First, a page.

Sirius chief Mel Karmazin reiterated his confidence Monday that the proposed Sirius-XM $13 billion satellite radio merger would clear regulatory scrutiny, putting the odds it would go through at “better than 50 percent.”
“There is a sense in Washington that big is bad,” Karmazin said Monday on Howard Stern’s radio show on Sirius. “I’m confident when they take a look at what the advantages of this one are, they will approve it. I can’t come up with any disadvantages really for the consumers.”
The first step for Karmazin, who would head up the new company should the merger go ahead, is facing the House Judiciary Committee's new antitrust task force this Wednesday, February 28.
He already held initial meetings with all five FCC commissioners in person two days after the announcement.
At those meetings, he argued that satellite radio competes with all audio entertainment and that the proposed merger is not one of two very profitable companies looking to squeeze consumers.
When asked whether the commissioners seemed to buy into the arguments, Karmazin laughed.
“I’ll let you know when they vote,” he said.
Karmazin also claimed the fact that terrestrial radio companies usually mention satellite radio as a competitor in financial filings strengthens his argument that XM and Sirius would not be creating a monopoly.
“It really proves the point we are competing with terrestrial radio,” he said. “It is very hard for someone to be talking about a monopoly of satellite radio. There is no satellite market, there is an audio entertainment market.”
But that point is one of contention with many, including NAB spokesman Dennis Wharton.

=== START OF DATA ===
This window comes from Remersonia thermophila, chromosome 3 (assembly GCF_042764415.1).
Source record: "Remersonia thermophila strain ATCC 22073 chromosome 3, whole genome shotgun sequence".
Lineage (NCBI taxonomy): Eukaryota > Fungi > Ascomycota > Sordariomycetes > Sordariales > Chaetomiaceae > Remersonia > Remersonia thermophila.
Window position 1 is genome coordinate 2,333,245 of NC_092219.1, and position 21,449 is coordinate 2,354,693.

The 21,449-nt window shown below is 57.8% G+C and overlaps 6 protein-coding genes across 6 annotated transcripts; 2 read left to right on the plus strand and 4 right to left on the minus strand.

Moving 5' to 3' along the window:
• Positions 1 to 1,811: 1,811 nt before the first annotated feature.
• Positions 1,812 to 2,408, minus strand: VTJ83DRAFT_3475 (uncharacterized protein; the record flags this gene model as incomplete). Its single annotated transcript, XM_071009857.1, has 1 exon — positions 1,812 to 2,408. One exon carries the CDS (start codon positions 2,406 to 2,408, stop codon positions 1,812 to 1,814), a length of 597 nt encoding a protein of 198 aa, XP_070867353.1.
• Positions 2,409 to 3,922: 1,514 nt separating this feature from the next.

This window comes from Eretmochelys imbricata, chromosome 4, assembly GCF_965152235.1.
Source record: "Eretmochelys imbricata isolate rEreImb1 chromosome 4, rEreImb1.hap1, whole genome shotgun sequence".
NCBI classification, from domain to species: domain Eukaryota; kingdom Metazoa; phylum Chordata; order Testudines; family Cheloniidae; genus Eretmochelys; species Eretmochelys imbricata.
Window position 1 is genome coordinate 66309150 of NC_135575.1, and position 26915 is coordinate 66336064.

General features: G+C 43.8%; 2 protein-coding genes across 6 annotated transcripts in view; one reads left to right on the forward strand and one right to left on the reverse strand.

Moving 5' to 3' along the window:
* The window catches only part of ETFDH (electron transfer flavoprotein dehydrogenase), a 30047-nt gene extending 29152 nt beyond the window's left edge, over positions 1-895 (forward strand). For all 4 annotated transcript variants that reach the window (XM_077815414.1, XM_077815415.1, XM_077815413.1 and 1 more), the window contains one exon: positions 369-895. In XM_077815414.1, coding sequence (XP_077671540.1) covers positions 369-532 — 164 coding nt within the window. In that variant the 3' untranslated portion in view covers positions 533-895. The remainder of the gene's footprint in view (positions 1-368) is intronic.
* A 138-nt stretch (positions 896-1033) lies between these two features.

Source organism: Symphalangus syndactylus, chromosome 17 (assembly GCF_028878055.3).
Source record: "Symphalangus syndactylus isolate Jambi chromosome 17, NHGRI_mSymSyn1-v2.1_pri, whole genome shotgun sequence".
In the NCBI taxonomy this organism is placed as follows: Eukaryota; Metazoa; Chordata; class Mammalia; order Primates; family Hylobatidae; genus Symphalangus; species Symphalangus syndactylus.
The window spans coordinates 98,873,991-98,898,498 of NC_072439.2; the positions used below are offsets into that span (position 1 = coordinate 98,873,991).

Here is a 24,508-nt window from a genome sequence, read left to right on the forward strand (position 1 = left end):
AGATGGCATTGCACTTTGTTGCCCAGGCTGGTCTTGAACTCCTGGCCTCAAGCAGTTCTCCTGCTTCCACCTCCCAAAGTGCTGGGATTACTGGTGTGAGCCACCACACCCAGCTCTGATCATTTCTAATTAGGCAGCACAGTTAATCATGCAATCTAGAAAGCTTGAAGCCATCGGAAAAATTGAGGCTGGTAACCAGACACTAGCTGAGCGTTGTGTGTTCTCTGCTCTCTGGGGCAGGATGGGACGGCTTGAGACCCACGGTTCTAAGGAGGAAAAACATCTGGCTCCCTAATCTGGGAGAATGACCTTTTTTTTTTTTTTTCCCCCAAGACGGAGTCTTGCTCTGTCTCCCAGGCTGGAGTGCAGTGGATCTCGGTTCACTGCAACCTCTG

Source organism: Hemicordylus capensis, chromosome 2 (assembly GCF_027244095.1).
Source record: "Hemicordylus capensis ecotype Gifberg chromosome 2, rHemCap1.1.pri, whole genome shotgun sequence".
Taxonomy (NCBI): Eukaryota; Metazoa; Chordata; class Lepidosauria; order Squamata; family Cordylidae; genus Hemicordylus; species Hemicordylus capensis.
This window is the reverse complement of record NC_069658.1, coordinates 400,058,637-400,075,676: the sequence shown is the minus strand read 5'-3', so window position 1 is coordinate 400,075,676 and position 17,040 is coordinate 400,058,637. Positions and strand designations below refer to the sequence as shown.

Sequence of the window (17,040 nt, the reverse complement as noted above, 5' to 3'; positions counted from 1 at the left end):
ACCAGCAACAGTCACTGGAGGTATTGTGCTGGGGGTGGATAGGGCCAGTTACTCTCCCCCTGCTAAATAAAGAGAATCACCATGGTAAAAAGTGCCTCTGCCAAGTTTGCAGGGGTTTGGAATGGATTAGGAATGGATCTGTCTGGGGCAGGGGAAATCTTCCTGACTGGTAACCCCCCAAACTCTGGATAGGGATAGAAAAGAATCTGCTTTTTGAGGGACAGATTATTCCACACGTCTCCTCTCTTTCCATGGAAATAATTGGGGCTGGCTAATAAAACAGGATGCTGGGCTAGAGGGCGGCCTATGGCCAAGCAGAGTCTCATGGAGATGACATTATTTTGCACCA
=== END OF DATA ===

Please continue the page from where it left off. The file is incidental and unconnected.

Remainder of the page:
“In coming weeks, policymakers will have to weigh whether an industry that makes Howard Stern its poster child should be rewarded with a monopoly platform for offensive programming,” he said recently. “We're hopeful that this anti-consumer proposal will be rejected.”
Karmazin acknowledged his company’s challenges with the NAB, of which Sirius was actually a member when Karmazin first joined the company in November, 2004 .
“When I first came to Sirius, I reached out to them and said, ‘Hey, we are all in the radio business together,’” Karmazin said, comparing the NAB’s stance to the way it reacted years ago to the then-burgeoning cable industry. “But for 17 years they have been talking out against satellite radio and trying to stop satellite radio from happening.”
As for the merger itself, Karmazin said he also reached out to XM to begin a dialogue shortly after taking over as Sirius CEO.
While he claims Sirius will survive should the merger get shot down in Washington, he says the sides came to an agreement now because of the financial realities of two businesses struggling to turn a profit.
“The big catalyst is the stock prices have gotten so low that when you take a look at the value creation of the merger, it became something neither company could ignore,” he said.